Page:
Managing the symptoms of Alzheimer's
Alzheimer's disease steals memory. And as this progressive disease gets worse, your loved one will lose crucial communication skills, such as remembering and understanding words.
Alzheimer’s disease is a progressive brain disorder that is sadly irreversible. It slowly destroys an individual’s memory and thinking skills. It is an illness that affects both the person suffering, their loved ones, and their caregivers.
Alzheimer's disease can also affect personality, and your loved one may become agitated and aggressive. He or she may also start wandering aimlessly and could even get lost—a safety concern.
But you're not powerless. There are ways to make these changes less stressful for both you and your loved one. Steps like these can help:
• Get your loved one's attention. Make eye contact and call him or her by name. Limit distractions—turn off the TV or radio, close the curtains or shut the door.
• Be positive and patient. Hold your loved one's hand when talking. Keep your voice gentle. Be open to his or her concerns, even if you have a hard time understanding. If you're frustrated, take a timeout for yourself.
• Show respect. Avoid baby talk or using a baby voice. Don't talk about your loved one as though they weren't there. Encourage two-way conversation for as long as possible.
• Avoid criticism. For example, say, "Let's try it this way," rather than pointing out mistakes.
• Keep it simple. Break down directions into single steps. You might also ask questions that require a "yes" or "no" answer, such as "Are you cold?" instead of "How do you feel?"
Ease agitation and aggression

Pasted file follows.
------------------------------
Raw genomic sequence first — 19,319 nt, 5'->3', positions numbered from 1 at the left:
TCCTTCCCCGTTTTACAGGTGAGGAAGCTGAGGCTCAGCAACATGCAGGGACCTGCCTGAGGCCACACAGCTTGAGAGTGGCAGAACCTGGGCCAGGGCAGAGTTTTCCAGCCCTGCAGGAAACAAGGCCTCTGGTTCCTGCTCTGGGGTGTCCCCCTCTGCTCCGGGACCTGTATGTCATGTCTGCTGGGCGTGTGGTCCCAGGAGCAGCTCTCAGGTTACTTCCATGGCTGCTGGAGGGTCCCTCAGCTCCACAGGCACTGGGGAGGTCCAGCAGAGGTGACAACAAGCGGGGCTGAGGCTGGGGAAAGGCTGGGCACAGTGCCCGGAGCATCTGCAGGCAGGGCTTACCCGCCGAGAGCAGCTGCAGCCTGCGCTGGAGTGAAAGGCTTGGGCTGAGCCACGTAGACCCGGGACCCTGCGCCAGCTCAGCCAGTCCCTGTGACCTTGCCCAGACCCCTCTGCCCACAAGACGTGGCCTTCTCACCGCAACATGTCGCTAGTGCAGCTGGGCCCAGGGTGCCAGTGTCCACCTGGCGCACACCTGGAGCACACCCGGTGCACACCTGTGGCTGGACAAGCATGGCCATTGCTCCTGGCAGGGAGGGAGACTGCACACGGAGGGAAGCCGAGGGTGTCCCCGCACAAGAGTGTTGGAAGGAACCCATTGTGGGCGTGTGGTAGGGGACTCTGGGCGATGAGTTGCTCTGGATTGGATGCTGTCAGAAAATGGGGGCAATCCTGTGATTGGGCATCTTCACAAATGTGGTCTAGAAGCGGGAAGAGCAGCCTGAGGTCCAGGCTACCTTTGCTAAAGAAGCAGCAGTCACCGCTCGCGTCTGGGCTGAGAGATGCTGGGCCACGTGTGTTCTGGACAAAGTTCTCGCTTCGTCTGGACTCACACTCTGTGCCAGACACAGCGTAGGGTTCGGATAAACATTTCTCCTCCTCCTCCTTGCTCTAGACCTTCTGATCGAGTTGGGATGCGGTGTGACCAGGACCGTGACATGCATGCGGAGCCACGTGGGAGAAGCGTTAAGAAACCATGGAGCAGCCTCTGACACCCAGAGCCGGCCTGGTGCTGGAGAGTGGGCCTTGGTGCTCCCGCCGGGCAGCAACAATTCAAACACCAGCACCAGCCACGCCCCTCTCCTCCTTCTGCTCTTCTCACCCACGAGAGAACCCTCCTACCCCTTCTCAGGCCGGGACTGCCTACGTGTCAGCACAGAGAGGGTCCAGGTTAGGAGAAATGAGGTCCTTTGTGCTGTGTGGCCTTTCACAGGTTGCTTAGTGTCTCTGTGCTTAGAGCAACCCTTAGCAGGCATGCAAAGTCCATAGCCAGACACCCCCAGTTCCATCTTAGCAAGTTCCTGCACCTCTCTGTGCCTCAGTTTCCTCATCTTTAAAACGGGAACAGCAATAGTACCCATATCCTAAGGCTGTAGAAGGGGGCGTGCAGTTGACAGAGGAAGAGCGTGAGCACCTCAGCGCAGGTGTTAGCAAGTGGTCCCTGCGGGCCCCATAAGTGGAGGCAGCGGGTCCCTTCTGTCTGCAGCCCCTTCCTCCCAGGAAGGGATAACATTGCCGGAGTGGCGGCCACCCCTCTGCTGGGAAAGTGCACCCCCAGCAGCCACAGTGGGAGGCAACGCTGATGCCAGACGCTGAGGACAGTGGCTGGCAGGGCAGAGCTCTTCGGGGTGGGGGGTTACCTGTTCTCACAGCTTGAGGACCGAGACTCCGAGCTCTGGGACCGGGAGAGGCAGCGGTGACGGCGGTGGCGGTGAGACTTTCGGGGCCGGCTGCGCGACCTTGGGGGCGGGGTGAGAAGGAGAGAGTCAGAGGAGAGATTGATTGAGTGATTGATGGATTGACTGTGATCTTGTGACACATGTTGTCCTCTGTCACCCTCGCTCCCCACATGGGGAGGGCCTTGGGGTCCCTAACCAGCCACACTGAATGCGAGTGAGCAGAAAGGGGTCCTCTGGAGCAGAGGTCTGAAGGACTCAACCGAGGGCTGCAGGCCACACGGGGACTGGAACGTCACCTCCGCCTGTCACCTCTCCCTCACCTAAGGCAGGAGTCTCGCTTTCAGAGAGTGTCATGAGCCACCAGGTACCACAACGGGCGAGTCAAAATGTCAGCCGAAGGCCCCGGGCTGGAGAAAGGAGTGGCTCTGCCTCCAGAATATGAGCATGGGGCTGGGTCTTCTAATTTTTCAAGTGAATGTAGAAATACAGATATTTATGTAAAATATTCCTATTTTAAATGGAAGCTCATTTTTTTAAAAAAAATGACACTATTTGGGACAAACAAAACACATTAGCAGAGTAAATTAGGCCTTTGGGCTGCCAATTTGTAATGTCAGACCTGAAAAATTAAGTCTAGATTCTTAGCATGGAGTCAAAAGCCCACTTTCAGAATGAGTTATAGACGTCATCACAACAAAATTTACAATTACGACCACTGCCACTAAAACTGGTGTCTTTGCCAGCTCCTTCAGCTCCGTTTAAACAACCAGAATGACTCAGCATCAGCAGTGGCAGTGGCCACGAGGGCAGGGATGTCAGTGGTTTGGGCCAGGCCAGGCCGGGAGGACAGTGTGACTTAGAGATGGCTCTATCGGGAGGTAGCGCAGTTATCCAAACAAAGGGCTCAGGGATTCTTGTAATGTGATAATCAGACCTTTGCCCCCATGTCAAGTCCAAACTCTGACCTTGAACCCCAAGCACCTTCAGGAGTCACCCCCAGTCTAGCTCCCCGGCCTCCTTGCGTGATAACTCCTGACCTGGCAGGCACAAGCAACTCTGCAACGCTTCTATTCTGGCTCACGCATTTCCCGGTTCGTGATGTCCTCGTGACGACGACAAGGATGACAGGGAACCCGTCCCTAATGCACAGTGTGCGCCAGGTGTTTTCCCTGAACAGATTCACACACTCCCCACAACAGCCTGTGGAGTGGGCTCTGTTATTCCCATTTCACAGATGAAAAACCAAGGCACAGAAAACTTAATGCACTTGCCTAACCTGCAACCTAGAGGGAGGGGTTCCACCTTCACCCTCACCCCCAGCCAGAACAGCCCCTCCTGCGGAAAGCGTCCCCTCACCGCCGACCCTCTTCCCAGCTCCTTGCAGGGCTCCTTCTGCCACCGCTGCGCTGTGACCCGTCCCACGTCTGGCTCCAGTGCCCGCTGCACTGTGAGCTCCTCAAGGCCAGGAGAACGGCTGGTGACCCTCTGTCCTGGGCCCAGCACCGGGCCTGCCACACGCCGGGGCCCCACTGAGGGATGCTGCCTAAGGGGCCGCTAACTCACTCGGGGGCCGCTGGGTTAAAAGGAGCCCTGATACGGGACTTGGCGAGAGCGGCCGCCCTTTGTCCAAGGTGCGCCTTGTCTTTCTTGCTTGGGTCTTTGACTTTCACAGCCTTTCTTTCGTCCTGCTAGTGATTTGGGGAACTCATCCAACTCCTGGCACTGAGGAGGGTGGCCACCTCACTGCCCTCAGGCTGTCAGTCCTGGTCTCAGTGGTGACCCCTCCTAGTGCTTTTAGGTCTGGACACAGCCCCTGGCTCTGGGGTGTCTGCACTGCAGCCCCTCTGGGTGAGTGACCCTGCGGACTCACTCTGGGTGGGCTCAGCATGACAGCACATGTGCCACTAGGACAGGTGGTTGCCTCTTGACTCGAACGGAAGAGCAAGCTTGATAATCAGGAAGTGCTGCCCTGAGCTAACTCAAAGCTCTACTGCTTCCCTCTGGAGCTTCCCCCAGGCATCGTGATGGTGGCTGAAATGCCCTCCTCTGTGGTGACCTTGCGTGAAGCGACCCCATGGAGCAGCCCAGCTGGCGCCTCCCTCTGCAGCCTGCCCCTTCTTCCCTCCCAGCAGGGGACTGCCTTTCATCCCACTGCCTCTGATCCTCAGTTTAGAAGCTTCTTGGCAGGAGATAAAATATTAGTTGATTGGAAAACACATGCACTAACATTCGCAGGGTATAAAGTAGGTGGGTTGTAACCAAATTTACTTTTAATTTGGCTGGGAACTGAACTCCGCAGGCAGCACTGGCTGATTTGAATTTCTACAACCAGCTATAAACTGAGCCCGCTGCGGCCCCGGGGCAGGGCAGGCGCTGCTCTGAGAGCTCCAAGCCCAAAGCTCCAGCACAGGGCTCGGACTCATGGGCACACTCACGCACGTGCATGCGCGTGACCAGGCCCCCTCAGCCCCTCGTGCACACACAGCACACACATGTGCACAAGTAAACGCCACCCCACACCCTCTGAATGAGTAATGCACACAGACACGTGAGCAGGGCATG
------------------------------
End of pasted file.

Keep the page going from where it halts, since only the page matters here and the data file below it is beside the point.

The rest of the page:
• Offer reassurance. When your loved one is angry or fearful, show you understand by listening and responding calmly.
• Don't take away all control. Try to give your loved one as much personal choice as possible. For example, offer him or her simple options whenever possible.
• Try to stick to a routine. For instance, your loved one might eat, bathe and dress at the same time every day. And be sure to build in consistent quiet times, along with activities.
• Know how to soothe. To help your loved one feel secure, keep photos and keepsakes easily visible. Reduce potentially startling noise, clutter and number of people near him or her at any time. Look for early signs of agitation and calm your loved one right away with soothing music, a gentle touch or the distraction of a favorite activity.
• Make time for exercise. See that your loved one stays active to help minimize restlessness that might trigger wandering.
• Take precautions. Because you can't always prevent wandering, you may wanttocamouflage doors with a barrier like a curtain. A sign that says "stop" may help too. You might also add child-safe plastic covers to doorknobs and put away his or her coat or hat. This may help discourage him or her from heading outside. And always help keep your loved one safe with an ID bracelet.